We've been piling loads of criticism on Facebook for not having a clearly articulated mobile strategy as it pushes towards its initial public offering. Today, the company took the first step towards allaying those fears.

Bret Taylor, Facebook's chief technology officer, wowed the Mobile World Congress Tuesday, uneviling a series of moves that are aimed at positioning Facebook as a leading mobile player. Perhap most noteworthy is Facebook's push to partner with mobile carriers to allow carrier billing for Facebook transactions.

As the Verge's Brad McCarty notes, "Though carrier billing is nothing new, Facebook has essentially brought about an entire app store ecosystem, and it's an ecosystem that doesn't care what OS you're using or who made your phone."

That's good news for Wall Street analysts and potential investors who worried how Facebook would expand its revenue base beyond advertising. But it's also good for users who will find it easier to make purchases. By Facebook's own estimates, it takes what is now an eight-step process and turns it into a three-step process.

Today's announcement is less pleasant for competitors like Apple. The new initiative encourages app designers to build apps that work directly in Facebook mobile. An app designed by Zynga running in Facebook's Apple app, for example, currently nets Apple a 30% cut of the revenue, Moving those apps to an open Web, as the company is proposing with today's announcement, gives Facebook more control.

For app developers, the incentive is obvious. Taylor, according to the New York Times, pointed to the role Facebook played in the success of Pinterest and Spotify.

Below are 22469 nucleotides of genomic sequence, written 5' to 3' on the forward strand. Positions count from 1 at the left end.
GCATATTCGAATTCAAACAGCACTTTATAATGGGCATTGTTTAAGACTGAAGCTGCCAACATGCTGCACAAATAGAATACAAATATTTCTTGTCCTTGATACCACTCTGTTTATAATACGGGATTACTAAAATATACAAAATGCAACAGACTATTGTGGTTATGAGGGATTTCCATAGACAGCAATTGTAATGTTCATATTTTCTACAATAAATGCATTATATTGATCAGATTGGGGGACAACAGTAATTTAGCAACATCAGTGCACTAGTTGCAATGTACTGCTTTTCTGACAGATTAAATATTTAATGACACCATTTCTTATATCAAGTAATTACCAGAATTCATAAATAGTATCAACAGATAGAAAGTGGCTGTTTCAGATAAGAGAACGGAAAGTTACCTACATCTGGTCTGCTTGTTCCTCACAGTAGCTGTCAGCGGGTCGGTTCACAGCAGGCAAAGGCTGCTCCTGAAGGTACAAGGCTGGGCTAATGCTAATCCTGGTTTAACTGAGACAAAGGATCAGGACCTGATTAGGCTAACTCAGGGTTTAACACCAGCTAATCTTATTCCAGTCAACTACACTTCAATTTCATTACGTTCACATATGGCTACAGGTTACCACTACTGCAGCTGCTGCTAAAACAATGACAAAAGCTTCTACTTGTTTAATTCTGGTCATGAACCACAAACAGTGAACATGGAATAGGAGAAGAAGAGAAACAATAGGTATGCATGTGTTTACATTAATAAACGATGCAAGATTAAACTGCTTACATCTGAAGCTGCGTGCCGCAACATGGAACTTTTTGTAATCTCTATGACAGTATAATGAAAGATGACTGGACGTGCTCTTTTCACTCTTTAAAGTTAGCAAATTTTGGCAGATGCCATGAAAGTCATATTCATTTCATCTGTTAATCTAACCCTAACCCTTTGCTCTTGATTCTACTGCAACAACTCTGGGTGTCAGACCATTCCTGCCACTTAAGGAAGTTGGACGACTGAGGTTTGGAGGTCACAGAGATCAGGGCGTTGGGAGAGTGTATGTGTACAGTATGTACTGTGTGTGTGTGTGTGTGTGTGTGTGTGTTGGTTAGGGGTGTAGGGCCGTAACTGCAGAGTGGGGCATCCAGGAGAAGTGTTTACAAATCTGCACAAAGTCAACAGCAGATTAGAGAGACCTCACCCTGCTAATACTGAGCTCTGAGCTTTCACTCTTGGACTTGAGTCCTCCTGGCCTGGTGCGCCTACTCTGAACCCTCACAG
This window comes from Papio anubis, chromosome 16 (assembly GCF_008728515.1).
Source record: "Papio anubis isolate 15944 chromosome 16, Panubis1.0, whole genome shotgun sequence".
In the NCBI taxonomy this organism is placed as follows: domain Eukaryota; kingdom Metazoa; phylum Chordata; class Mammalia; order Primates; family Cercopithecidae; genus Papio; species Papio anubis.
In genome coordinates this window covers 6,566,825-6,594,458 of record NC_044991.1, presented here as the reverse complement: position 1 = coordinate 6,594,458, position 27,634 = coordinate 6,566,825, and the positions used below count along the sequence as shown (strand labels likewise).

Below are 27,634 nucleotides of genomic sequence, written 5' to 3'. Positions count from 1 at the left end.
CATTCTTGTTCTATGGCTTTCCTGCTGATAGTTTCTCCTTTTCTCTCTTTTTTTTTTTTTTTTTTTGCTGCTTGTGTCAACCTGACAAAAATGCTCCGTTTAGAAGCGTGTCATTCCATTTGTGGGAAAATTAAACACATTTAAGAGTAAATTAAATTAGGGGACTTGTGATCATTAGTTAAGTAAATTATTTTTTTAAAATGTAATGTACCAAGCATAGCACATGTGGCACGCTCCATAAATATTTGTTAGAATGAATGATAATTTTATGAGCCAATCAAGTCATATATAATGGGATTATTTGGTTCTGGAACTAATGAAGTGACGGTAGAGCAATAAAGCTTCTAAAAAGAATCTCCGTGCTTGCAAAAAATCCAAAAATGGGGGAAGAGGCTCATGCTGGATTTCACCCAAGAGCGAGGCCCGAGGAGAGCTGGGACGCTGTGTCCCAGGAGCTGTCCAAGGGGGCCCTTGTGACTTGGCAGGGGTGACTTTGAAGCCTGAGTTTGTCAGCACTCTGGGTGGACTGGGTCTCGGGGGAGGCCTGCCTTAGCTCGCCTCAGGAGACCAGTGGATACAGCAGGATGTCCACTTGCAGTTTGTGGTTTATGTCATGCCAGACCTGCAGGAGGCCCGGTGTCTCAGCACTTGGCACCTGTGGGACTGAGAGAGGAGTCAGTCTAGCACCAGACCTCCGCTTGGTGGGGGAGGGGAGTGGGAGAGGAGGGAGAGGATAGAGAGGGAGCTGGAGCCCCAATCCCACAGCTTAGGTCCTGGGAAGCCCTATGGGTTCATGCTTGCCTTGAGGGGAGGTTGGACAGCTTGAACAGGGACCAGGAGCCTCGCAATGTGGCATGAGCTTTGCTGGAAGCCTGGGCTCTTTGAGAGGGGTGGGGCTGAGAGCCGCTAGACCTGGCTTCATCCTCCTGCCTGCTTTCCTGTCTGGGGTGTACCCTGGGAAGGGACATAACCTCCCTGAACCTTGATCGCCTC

"Facebook is the single-largest driver of traffic to Spotify," he said, noting that 7 million people had signed up for the service through Facebook and those users were twice as likely to use the paid version of the music listening app.

In conjunction with the mobile billing push, Facebook also said it plans to develop a standards group for mobile browsers and introduce a browser test suite. Both initiatives underscore the dramatic push into mobile. Netflix, Zynga, Electronic Arts, Vevo and Adobe are among the companies working with Facebook on the browser initiative, which the social network is calling the W3C Mobile Web Platform.

The goal of W3C is to streamline standards and offer usrs a consistent experience among the 2,500 different mobile products currently used to access Facebook.

Among the first mobile carriers to partner with Facebook are T-Mobile, Verizon, Orange, Vodafone and Telefonica.

"We're unlocking the business potential of the mobile Web," Taylor said. "Fundamentally, Facebook is a mobile product."